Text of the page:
I don’t see your narrow patent making much of a dent in the industry, however valuable the research may be. Perhaps you should be campaigning for research grants instead of barely enforceable patents. After all, there is nothing to stop you marketing your product without a patent. As for public confusion – under current law you CAN patent snake oil.
Urvashi BhagatOctober 21, 2019 10:56 am
You still don’t get it.
1. The 31 billion dollar/year market is HIGHLY fragmented with SMALL margins.
2. We at Asha are not just interested in margins, we are interested in long-term advancement and realignment of nutrition, removing chaos and confusion from nutrition, where nutrition protects public health and treatment is rare.
BennyOctober 21, 2019 10:26 am
What you call a “no business at most” is a 31billion dollar/ year market.
Urvashi BhagatOctober 21, 2019 10:08 am
You have missed the entire point of the article above that nutrition is exceptionally complex and that general public cannot self-configure and there are thousands of supplements on the market confusing the public.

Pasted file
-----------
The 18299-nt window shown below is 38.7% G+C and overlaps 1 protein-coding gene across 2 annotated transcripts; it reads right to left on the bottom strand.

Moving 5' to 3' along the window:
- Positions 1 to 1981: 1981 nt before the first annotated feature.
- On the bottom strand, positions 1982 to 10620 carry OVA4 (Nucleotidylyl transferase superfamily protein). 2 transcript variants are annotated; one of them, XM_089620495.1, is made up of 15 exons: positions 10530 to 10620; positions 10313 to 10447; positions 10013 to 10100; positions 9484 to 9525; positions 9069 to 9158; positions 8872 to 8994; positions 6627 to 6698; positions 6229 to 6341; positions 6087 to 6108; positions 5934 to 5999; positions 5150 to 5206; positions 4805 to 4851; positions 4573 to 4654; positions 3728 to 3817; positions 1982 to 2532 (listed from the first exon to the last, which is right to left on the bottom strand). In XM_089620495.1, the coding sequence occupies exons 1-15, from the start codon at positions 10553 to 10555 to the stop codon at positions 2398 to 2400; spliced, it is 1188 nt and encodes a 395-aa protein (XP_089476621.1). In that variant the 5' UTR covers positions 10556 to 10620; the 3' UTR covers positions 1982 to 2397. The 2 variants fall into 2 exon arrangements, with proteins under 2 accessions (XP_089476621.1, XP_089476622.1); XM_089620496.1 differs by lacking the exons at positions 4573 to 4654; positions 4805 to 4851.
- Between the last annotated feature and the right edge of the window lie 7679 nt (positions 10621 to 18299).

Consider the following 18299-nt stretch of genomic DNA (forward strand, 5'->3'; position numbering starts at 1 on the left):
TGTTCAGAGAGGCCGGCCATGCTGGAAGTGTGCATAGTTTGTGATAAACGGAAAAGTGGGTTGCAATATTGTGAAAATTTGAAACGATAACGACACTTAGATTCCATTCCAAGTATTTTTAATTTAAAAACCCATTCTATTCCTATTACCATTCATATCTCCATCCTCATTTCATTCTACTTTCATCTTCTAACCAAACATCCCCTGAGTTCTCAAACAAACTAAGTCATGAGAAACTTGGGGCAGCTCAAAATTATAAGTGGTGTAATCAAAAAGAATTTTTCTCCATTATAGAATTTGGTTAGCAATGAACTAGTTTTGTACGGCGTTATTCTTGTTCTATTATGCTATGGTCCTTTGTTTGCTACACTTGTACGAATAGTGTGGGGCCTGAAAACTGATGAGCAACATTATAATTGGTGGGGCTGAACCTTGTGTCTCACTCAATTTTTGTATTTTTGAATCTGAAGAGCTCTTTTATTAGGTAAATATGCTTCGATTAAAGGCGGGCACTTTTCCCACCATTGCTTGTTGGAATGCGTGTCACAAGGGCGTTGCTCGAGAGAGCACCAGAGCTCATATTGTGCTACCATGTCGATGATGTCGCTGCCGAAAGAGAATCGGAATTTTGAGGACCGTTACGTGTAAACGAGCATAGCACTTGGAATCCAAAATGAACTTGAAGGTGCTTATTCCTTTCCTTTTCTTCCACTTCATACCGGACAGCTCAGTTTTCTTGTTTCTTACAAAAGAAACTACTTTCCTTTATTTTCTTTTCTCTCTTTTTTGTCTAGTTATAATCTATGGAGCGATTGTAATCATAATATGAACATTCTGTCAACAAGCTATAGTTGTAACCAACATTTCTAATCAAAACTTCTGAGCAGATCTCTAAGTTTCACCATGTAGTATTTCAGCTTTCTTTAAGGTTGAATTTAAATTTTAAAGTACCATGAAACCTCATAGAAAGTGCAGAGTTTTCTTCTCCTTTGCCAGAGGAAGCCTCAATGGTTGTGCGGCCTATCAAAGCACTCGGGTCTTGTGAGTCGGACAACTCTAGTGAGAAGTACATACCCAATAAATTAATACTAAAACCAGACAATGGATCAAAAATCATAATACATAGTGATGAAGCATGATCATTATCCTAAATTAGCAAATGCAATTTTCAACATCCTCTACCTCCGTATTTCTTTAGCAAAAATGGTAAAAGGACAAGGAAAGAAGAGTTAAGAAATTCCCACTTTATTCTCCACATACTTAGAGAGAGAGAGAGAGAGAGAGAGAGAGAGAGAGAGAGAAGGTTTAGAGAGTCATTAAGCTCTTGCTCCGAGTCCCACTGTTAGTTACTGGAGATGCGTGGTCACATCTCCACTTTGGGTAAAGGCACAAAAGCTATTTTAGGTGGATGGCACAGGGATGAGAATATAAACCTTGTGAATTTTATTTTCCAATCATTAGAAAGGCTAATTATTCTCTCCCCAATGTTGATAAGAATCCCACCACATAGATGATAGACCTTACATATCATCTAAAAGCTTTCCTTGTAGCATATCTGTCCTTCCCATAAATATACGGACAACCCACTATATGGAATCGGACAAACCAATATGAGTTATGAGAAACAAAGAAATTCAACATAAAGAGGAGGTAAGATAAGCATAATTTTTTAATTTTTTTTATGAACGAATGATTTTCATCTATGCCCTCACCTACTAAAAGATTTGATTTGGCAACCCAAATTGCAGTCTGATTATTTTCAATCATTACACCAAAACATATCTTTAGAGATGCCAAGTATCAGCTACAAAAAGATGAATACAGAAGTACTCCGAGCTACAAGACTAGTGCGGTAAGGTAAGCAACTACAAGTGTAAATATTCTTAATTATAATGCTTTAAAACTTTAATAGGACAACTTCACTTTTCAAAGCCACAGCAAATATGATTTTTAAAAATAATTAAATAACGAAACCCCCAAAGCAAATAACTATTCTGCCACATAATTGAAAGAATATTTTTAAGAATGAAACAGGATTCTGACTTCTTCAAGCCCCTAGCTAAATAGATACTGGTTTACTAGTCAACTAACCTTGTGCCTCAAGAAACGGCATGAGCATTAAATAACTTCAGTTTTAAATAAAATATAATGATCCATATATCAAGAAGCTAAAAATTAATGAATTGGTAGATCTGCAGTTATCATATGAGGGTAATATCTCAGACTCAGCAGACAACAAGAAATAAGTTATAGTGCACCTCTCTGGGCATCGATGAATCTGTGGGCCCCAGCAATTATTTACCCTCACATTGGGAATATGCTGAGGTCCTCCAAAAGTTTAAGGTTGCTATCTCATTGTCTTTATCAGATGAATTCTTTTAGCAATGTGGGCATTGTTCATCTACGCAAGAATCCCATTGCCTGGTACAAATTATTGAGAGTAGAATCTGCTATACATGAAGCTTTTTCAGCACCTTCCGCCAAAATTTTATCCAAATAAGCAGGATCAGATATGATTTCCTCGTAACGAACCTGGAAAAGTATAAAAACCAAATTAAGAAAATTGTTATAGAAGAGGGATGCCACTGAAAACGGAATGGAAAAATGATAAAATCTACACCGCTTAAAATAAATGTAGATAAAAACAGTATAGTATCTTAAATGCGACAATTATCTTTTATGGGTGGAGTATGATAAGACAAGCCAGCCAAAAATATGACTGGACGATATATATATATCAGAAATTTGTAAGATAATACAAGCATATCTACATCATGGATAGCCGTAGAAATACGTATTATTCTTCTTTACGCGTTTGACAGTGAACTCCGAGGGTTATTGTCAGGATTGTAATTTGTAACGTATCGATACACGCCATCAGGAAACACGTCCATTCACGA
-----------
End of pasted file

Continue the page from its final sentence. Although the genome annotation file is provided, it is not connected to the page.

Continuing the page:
What you say confirms that you and general public does not understand and cannot self-calibrate nutrition.
“anyone can now take her published basic solutions and implement them.”
Without commercial support one will not know which oil has how much of which lipid because they are unpredictable in nature (100% variability). So a consumer cannot implement them. A commercial entity making the products *without a patent* will be lost in the cacophony of supplements and oils in the market, and without sufficient financial margins will be a no-business at most.
You also say,